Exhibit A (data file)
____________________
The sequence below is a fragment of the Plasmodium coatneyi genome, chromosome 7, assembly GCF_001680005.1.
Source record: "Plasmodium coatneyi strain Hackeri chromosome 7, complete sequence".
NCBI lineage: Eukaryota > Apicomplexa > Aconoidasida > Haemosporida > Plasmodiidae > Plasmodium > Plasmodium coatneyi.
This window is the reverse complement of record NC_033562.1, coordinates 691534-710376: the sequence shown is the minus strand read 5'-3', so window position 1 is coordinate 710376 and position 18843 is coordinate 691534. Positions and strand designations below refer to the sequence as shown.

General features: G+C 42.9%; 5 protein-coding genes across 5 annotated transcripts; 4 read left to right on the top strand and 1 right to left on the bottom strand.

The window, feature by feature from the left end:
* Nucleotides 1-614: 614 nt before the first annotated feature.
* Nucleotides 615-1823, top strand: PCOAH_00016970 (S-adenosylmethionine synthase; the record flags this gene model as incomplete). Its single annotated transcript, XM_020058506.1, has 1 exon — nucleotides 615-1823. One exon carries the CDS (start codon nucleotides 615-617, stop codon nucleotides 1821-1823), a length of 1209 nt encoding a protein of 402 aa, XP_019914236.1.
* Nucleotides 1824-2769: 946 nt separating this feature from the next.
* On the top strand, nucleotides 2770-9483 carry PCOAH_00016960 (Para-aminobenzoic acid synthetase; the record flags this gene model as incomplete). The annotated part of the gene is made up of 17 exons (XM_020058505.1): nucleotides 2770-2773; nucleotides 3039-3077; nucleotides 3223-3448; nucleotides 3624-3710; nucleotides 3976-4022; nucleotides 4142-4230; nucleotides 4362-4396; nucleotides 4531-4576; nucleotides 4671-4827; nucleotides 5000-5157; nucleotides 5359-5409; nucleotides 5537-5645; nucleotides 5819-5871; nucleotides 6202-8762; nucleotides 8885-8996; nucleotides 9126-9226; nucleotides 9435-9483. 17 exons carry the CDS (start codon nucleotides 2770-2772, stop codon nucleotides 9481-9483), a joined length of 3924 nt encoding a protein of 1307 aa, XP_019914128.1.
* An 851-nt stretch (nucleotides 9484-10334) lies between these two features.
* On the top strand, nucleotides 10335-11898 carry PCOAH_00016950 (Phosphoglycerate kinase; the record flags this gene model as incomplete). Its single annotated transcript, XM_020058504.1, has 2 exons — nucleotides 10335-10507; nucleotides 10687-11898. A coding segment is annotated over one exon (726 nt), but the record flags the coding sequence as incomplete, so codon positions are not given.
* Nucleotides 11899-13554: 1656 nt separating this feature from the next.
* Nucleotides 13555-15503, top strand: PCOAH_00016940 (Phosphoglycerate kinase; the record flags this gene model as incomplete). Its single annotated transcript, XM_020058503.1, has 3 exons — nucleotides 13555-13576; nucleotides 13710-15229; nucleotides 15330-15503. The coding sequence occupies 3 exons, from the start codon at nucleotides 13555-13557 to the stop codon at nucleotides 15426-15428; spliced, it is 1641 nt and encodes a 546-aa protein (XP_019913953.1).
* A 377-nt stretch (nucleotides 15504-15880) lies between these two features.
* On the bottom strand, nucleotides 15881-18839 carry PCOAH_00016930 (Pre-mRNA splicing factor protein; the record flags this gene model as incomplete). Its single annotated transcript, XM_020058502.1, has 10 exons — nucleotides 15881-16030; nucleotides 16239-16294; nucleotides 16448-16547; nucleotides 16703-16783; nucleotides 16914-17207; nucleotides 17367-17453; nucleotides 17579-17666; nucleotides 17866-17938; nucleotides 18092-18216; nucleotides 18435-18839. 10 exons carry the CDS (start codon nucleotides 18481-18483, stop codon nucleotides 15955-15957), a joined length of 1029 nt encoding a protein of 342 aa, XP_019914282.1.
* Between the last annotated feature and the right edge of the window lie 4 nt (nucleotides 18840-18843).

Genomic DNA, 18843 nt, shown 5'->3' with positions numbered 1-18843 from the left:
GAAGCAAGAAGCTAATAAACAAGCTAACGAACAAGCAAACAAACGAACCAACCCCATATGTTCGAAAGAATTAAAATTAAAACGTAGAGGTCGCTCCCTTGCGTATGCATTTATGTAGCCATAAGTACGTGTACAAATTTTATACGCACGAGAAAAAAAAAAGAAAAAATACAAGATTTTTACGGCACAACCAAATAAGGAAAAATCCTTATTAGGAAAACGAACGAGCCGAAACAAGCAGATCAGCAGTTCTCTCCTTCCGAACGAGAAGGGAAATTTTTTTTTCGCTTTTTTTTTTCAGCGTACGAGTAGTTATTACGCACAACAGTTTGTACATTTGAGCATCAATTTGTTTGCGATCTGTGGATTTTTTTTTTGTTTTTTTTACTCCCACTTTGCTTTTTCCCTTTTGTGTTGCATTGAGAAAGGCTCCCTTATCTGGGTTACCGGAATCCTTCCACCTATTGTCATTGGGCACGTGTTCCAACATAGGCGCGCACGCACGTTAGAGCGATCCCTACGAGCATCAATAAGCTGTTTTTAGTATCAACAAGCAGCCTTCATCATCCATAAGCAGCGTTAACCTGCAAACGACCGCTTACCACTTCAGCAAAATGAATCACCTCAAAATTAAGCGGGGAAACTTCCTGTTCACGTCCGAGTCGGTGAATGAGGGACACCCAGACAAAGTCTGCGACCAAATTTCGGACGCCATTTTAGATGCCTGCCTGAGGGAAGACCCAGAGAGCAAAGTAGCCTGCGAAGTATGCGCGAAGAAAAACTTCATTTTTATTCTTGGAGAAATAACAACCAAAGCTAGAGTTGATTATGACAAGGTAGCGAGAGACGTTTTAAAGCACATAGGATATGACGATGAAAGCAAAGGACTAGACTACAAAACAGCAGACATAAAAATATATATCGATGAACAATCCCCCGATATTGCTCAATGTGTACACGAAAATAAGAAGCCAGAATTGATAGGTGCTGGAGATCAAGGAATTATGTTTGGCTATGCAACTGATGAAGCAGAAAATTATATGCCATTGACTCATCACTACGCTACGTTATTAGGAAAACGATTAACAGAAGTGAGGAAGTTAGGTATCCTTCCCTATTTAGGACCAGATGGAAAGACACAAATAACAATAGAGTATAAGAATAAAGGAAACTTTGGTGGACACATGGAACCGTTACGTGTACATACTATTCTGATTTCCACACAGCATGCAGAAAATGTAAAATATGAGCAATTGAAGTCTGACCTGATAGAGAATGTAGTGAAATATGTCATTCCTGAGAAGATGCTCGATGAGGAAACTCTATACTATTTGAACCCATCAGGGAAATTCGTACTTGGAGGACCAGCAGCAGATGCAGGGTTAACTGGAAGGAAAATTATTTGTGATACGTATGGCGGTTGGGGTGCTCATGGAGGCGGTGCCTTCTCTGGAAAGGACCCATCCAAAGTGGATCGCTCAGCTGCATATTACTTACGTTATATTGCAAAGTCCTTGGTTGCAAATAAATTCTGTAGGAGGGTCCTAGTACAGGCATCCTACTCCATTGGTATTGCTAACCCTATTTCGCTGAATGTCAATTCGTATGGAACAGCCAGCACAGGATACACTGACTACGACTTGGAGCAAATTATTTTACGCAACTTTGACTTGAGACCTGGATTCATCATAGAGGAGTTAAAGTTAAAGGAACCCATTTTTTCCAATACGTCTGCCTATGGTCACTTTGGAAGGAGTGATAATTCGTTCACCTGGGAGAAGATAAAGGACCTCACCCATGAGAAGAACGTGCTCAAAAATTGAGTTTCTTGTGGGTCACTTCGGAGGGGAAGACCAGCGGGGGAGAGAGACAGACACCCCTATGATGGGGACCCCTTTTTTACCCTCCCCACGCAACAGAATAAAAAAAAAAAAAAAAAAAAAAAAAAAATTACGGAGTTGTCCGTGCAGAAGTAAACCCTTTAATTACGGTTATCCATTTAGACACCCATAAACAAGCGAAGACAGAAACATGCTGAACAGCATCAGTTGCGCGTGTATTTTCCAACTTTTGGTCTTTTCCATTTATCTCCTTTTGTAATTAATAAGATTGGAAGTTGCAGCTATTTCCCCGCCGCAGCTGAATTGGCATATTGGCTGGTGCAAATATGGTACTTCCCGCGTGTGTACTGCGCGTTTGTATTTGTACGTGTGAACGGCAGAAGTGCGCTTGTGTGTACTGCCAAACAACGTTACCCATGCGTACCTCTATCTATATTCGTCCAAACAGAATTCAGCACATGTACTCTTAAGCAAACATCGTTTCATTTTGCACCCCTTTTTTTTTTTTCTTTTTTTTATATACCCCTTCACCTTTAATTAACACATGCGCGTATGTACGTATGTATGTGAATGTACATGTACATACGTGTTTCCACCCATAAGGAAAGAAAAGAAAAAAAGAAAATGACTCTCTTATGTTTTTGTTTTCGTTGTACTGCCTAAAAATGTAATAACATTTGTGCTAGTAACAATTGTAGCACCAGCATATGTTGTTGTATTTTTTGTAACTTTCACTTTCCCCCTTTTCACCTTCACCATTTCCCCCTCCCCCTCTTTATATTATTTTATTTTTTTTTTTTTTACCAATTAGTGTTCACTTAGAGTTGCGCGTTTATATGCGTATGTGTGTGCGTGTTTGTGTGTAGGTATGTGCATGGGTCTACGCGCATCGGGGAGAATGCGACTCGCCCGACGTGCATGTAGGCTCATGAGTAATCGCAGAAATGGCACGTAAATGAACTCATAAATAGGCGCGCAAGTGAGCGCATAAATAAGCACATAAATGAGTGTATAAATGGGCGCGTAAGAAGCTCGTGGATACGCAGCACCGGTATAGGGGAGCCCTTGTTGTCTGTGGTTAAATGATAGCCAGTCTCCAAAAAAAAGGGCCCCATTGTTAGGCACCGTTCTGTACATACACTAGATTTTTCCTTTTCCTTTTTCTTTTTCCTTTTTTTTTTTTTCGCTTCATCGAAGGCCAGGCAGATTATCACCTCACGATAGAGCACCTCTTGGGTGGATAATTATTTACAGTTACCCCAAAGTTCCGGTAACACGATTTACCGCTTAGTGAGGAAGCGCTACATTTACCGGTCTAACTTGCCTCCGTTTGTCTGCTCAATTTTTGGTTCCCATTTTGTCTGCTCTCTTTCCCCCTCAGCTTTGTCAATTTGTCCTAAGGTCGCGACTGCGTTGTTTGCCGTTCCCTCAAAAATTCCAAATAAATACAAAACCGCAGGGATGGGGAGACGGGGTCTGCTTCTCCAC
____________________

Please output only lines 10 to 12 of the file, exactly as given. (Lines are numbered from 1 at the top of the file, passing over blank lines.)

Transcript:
* On the top strand, nucleotides 2770-9483 carry PCOAH_00016960 (Para-aminobenzoic acid synthetase; the record flags this gene model as incomplete). The annotated part of the gene is made up of 17 exons (XM_020058505.1): nucleotides 2770-2773; nucleotides 3039-3077; nucleotides 3223-3448; nucleotides 3624-3710; nucleotides 3976-4022; nucleotides 4142-4230; nucleotides 4362-4396; nucleotides 4531-4576; nucleotides 4671-4827; nucleotides 5000-5157; nucleotides 5359-5409; nucleotides 5537-5645; nucleotides 5819-5871; nucleotides 6202-8762; nucleotides 8885-8996; nucleotides 9126-9226; nucleotides 9435-9483. 17 exons carry the CDS (start codon nucleotides 2770-2772, stop codon nucleotides 9481-9483), a joined length of 3924 nt encoding a protein of 1307 aa, XP_019914128.1.
* An 851-nt stretch (nucleotides 9484-10334) lies between these two features.
* On the top strand, nucleotides 10335-11898 carry PCOAH_00016950 (Phosphoglycerate kinase; the record flags this gene model as incomplete). Its single annotated transcript, XM_020058504.1, has 2 exons — nucleotides 10335-10507; nucleotides 10687-11898. A coding segment is annotated over one exon (726 nt), but the record flags the coding sequence as incomplete, so codon positions are not given.